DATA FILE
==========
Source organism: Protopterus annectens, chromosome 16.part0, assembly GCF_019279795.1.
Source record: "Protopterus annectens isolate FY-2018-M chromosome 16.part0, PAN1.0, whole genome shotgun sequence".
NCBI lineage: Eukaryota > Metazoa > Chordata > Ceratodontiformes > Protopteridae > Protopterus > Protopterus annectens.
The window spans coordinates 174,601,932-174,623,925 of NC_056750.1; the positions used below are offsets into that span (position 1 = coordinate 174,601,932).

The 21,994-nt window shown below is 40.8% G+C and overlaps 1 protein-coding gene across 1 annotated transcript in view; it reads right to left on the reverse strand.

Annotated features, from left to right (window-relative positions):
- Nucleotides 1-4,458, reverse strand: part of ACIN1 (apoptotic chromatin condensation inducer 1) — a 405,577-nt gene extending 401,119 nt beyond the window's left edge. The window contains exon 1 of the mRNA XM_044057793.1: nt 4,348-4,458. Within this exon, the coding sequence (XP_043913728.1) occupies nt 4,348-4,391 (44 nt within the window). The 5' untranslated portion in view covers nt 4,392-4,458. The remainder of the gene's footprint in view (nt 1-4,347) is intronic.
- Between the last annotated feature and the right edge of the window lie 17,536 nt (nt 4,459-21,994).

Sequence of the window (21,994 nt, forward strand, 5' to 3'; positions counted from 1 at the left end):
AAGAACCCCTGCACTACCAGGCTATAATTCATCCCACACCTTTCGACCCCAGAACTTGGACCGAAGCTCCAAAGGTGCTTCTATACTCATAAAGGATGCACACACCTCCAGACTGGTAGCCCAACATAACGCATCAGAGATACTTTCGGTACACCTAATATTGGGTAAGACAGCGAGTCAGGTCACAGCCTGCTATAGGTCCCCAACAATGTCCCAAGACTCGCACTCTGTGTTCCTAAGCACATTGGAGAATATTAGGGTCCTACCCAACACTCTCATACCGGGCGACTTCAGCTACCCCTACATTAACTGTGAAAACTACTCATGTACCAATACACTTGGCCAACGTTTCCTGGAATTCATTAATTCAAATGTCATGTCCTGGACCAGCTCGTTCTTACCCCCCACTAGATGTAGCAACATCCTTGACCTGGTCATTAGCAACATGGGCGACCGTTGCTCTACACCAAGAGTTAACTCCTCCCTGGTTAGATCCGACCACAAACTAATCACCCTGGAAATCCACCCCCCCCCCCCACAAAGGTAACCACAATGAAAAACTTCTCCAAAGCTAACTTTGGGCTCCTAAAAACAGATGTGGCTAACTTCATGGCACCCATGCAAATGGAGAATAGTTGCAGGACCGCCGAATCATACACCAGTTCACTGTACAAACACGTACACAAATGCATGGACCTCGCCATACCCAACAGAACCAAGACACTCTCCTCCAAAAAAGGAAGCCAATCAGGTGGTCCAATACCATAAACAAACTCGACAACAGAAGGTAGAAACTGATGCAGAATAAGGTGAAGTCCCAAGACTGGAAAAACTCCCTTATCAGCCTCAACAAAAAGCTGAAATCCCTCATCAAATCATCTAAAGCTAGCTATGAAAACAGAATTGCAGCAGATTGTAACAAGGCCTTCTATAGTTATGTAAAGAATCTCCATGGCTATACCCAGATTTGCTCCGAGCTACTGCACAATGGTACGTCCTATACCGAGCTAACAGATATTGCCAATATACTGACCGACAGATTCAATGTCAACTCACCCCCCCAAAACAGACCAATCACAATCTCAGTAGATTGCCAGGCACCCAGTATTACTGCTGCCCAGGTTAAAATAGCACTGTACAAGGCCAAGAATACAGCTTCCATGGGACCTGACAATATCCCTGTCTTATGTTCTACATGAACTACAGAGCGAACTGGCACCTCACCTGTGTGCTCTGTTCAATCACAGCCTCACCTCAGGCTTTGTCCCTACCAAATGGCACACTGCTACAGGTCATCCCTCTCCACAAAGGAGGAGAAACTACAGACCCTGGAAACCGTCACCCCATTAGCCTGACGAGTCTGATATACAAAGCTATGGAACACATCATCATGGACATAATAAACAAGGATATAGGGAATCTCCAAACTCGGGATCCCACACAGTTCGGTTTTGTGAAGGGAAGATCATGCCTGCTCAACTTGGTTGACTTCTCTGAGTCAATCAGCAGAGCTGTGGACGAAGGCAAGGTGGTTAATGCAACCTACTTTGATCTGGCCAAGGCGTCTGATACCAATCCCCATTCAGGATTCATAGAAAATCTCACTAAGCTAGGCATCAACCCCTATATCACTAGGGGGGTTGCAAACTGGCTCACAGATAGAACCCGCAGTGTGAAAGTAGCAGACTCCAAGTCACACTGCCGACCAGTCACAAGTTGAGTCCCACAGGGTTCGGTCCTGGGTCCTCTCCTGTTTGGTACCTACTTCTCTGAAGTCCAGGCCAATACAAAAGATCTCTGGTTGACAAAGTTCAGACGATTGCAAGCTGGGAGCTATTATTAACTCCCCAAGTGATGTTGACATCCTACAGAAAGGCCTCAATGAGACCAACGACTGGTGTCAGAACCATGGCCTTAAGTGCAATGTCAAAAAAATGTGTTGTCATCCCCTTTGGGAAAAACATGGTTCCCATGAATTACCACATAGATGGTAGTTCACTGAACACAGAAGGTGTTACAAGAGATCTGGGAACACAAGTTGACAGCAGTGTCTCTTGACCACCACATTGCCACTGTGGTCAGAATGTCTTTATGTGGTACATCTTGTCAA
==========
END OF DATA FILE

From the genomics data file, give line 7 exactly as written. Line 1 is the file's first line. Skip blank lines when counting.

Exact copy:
- Nucleotides 1-4,458, reverse strand: part of ACIN1 (apoptotic chromatin condensation inducer 1) — a 405,577-nt gene extending 401,119 nt beyond the window's left edge. The window contains exon 1 of the mRNA XM_044057793.1: nt 4,348-4,458. Within this exon, the coding sequence (XP_043913728.1) occupies nt 4,348-4,391 (44 nt within the window). The 5' untranslated portion in view covers nt 4,392-4,458. The remainder of the gene's footprint in view (nt 1-4,347) is intronic.